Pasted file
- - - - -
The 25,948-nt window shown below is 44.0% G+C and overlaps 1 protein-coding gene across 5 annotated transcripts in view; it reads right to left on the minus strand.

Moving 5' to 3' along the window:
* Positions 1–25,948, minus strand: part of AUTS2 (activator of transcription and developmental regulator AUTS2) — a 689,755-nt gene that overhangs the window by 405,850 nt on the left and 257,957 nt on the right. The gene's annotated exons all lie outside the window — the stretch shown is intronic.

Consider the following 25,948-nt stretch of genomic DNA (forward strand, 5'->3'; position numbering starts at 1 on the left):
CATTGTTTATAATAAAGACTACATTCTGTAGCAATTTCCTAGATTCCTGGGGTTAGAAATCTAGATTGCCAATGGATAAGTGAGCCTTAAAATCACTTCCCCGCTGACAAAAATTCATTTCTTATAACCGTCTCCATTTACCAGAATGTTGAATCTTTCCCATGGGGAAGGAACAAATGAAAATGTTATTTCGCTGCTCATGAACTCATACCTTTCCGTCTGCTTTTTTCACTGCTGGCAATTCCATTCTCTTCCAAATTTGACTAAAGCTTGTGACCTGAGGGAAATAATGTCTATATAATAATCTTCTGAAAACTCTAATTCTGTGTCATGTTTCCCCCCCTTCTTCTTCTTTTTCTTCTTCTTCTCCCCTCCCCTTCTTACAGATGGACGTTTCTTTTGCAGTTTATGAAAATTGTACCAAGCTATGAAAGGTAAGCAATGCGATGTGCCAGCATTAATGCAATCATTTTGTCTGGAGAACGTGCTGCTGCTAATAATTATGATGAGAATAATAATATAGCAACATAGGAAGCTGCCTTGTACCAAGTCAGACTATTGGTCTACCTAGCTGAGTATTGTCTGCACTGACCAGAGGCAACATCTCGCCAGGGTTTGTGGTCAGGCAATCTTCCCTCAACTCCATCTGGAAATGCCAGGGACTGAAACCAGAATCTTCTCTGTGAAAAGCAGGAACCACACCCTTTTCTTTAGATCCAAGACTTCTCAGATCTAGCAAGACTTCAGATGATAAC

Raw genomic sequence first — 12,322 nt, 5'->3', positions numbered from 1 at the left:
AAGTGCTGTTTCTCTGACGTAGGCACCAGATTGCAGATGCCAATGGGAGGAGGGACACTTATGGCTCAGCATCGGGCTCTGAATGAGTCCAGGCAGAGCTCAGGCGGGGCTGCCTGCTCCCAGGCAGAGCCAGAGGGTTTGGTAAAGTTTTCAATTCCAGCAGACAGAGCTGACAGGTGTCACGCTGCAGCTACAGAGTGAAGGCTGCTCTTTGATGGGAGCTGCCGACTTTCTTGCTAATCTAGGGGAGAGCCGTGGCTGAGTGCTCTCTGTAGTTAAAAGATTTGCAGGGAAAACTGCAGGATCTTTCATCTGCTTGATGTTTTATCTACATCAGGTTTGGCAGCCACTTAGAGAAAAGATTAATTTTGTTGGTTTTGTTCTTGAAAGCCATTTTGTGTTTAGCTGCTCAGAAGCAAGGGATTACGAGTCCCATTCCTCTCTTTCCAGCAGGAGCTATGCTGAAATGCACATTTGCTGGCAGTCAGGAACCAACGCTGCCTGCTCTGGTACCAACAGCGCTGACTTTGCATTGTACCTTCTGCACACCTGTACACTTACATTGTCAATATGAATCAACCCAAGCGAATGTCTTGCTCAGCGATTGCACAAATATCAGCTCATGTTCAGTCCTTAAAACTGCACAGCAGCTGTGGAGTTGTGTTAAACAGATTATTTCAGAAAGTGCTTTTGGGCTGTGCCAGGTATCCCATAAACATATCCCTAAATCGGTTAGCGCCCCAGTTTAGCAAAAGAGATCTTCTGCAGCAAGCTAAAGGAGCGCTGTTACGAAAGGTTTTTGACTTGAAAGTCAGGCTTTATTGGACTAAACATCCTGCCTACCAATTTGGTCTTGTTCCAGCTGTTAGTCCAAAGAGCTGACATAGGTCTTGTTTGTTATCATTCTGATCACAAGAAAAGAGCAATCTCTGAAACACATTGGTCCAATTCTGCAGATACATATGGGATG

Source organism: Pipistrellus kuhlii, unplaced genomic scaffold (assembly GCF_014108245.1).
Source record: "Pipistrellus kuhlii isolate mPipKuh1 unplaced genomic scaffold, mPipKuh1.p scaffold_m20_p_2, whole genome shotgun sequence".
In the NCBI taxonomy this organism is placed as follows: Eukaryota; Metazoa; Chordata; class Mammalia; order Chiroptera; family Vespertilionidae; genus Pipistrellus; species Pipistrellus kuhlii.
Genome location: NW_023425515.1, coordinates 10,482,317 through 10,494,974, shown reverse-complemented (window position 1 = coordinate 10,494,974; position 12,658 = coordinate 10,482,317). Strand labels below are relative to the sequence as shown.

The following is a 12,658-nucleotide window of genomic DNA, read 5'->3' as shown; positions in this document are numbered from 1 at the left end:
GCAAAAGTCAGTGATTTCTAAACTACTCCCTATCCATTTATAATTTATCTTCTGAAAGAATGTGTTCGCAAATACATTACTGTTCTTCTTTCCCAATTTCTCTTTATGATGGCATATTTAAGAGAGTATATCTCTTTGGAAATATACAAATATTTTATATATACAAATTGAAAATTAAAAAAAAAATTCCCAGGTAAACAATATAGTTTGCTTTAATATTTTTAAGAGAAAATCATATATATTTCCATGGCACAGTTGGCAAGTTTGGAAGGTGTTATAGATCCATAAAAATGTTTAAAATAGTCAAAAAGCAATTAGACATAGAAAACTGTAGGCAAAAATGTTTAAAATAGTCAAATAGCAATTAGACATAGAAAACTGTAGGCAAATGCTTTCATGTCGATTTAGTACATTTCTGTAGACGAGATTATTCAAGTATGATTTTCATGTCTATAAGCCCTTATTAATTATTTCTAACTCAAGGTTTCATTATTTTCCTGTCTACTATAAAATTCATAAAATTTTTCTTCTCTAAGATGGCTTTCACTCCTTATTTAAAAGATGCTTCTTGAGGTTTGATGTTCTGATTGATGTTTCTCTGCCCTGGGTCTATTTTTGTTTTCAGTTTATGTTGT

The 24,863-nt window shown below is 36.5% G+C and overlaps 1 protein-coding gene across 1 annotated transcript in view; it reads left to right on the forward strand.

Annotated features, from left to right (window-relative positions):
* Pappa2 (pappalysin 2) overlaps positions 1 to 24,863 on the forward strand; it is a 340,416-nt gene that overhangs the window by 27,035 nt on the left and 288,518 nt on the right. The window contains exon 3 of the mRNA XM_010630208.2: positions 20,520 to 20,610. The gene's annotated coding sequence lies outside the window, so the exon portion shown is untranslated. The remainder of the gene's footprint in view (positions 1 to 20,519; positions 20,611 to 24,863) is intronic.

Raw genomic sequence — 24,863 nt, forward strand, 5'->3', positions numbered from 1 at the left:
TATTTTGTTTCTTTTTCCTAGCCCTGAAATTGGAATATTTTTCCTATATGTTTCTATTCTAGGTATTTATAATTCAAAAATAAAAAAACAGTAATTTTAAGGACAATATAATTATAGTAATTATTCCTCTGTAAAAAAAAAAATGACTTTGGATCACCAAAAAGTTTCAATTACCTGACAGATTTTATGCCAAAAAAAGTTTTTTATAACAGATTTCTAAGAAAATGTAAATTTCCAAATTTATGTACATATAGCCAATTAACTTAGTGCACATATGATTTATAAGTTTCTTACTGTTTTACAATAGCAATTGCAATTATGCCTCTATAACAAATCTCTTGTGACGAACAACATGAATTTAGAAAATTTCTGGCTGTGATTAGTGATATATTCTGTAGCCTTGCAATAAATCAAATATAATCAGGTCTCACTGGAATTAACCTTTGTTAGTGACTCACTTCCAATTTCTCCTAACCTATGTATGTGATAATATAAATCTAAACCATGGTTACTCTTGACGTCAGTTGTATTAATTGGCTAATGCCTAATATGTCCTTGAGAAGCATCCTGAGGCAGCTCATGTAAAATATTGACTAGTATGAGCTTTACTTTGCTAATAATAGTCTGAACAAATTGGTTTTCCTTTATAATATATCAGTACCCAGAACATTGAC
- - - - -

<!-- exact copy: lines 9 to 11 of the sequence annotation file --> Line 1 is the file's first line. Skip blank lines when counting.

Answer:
Source record: "Pipistrellus kuhlii isolate mPipKuh1 unplaced genomic scaffold, mPipKuh1.p scaffold_m20_p_2, whole genome shotgun sequence".
In the NCBI taxonomy this organism is placed as follows: Eukaryota; Metazoa; Chordata; class Mammalia; order Chiroptera; family Vespertilionidae; genus Pipistrellus; species Pipistrellus kuhlii.
Genome location: NW_023425515.1, coordinates 10,482,317 through 10,494,974, shown reverse-complemented (window position 1 = coordinate 10,494,974; position 12,658 = coordinate 10,482,317). Strand labels below are relative to the sequence as shown.